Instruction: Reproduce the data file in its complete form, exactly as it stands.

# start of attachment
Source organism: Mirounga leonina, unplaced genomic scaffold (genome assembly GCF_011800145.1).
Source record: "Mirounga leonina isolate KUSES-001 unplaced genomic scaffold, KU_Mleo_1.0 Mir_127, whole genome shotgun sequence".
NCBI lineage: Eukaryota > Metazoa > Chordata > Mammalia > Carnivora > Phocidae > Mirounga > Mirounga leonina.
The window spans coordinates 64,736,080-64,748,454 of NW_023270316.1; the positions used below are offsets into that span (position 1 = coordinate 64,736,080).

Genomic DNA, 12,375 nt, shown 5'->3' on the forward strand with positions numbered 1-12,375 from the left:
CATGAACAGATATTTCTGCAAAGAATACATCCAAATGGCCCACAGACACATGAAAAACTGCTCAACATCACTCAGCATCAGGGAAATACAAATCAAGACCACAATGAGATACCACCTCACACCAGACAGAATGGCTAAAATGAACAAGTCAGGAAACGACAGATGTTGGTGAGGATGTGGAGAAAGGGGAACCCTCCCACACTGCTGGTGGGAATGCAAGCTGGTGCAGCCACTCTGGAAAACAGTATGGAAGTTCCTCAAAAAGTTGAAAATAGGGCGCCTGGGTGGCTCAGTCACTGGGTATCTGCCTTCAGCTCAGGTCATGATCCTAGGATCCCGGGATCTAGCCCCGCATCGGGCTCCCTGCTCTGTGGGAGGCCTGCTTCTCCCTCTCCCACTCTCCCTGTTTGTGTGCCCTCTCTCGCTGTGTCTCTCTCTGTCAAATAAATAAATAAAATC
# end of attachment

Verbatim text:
Source organism: Mirounga leonina, unplaced genomic scaffold (genome assembly GCF_011800145.1).
Source record: "Mirounga leonina isolate KUSES-001 unplaced genomic scaffold, KU_Mleo_1.0 Mir_127, whole genome shotgun sequence".
NCBI lineage: Eukaryota > Metazoa > Chordata > Mammalia > Carnivora > Phocidae > Mirounga > Mirounga leonina.
The window spans coordinates 64,736,080-64,748,454 of NW_023270316.1; the positions used below are offsets into that span (position 1 = coordinate 64,736,080).

Genomic DNA, 12,375 nt, shown 5'->3' on the forward strand with positions numbered 1-12,375 from the left:
CATGAACAGATATTTCTGCAAAGAATACATCCAAATGGCCCACAGACACATGAAAAACTGCTCAACATCACTCAGCATCAGGGAAATACAAATCAAGACCACAATGAGATACCACCTCACACCAGACAGAATGGCTAAAATGAACAAGTCAGGAAACGACAGATGTTGGTGAGGATGTGGAGAAAGGGGAACCCTCCCACACTGCTGGTGGGAATGCAAGCTGGTGCAGCCACTCTGGAAAACAGTATGGAAGTTCCTCAAAAAGTTGAAAATAGGGCGCCTGGGTGGCTCAGTCACTGGGTATCTGCCTTCAGCTCAGGTCATGATCCTAGGATCCCGGGATCTAGCCCCGCATCGGGCTCCCTGCTCTGTGGGAGGCCTGCTTCTCCCTCTCCCACTCTCCCTGTTTGTGTGCCCTCTCTCGCTGTGTCTCTCTCTGTCAAATAAATAAATAAAATC